Needless to say, much of this is rather unpopular. The idea of everyone having access to some form of healthcare, without being told you cannot be insured because you had the hives one Thursday in 1981, or that your insurance policy is now null and void when the medical attention you need looks pretty expensive, seems a good idea to most people – even if getting there is confusing and contentious. The general idea isn’t that bad – people get it. And most everyone has the sense that lax or absent regulation of the securities and banking industries really didn’t work out that well as the last decade came to a close. Leaving the Wall Street crowd entirely free to do what they will – whatever it is – now seems like a bad idea. But of course the Republican counterargument is that you don’t want to cripple the creativity that leads to real growth and vast new wealth, at least for some – you don’t want to throw sand in the gears of the economy, or something like that. Any regulation is sand, of course.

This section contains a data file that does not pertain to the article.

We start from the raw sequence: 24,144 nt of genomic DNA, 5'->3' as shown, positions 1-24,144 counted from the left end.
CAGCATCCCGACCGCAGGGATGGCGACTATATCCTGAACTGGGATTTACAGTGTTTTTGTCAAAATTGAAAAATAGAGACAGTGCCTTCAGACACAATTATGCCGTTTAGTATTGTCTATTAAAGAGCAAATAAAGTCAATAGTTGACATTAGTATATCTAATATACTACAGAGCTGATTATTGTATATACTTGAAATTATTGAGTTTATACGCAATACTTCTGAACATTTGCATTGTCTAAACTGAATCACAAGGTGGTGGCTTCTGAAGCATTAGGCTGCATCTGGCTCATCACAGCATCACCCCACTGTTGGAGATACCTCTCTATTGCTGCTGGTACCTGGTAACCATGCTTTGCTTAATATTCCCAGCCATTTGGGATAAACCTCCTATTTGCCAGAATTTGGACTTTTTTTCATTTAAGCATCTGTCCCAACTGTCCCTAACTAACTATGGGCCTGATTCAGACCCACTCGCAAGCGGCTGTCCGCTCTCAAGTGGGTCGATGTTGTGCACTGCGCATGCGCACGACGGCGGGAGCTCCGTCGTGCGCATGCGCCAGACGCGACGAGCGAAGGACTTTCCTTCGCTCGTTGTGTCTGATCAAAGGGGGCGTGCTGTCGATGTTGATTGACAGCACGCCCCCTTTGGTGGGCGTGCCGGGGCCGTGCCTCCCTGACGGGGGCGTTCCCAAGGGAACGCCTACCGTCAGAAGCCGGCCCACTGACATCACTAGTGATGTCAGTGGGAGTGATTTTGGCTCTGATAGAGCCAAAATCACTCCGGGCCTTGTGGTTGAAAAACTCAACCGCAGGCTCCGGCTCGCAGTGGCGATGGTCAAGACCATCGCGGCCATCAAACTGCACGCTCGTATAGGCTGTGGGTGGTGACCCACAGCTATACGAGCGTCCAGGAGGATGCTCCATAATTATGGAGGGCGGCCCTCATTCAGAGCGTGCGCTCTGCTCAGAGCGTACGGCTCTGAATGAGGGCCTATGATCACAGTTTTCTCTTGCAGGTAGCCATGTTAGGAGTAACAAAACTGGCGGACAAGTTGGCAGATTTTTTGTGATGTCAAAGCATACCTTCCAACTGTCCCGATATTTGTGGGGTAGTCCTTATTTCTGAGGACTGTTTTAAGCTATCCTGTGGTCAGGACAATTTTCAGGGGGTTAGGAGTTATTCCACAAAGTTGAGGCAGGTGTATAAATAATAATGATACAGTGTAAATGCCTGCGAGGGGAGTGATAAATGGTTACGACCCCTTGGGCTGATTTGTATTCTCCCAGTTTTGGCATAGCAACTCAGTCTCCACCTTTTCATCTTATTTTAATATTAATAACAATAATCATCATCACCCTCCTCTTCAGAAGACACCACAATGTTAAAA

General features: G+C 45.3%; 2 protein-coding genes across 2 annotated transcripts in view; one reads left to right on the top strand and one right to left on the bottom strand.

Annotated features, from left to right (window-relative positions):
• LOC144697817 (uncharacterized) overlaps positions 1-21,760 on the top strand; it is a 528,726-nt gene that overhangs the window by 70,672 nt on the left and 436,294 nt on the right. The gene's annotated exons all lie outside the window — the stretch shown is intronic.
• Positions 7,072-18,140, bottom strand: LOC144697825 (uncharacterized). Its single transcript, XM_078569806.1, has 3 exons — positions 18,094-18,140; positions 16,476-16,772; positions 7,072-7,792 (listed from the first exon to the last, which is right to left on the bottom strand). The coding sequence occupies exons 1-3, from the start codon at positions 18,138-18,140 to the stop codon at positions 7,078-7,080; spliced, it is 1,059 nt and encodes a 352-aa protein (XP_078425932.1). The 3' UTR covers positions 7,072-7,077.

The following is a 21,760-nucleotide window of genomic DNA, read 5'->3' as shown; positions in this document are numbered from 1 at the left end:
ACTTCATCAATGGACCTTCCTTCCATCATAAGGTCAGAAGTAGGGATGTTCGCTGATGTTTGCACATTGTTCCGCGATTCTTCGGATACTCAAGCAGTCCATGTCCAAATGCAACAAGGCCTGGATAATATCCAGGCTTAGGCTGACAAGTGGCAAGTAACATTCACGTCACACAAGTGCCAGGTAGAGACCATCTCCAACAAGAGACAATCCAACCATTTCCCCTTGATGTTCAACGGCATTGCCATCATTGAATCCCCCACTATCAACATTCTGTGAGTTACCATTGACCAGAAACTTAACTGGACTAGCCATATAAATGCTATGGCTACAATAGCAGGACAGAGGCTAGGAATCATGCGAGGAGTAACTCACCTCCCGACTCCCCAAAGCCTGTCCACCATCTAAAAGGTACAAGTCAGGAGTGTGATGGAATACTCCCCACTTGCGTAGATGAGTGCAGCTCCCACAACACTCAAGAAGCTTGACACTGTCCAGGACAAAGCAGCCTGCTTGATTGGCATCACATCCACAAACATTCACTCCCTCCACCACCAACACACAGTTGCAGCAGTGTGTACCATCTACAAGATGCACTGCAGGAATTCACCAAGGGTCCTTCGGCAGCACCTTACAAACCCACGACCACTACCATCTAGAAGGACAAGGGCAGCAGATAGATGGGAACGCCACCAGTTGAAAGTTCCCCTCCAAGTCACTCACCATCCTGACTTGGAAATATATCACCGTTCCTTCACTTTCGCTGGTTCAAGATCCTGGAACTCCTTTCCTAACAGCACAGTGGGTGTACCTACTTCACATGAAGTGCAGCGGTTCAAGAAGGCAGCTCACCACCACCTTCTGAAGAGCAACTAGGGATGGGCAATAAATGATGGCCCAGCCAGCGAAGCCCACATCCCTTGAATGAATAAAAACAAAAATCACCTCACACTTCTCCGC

And having an agency that tracks just who is scamming whom seems useful to many people, even as they listen to the Republican argument that such a thing just kills business in the country. Why would you, as a business, care at all, if you are not scamming anyone? And all that anti-union stuff, about how the problem with America is really all the workers in the nation wanting to at least keep the wages and benefits they had last week, runs into another problem. There are, in America, far more workers than business owners, and they vote. And for most American workers, up through the middle class, wages have been absolutely flat for a decade, as the cost of everything has risen. Yeah, you can see what the Republicans are selling here – and they do have a point – but you’re getting killed, economically. For the blue-collar Rush Limbaugh Republican, driving home from work on the assembly line, which may soon move to Mexico, there may be some internal conflict. You’re probably not saying damn, I’m so absurdly greedy, and that’s the problem with America. All this might be a bit uncomfortable for you.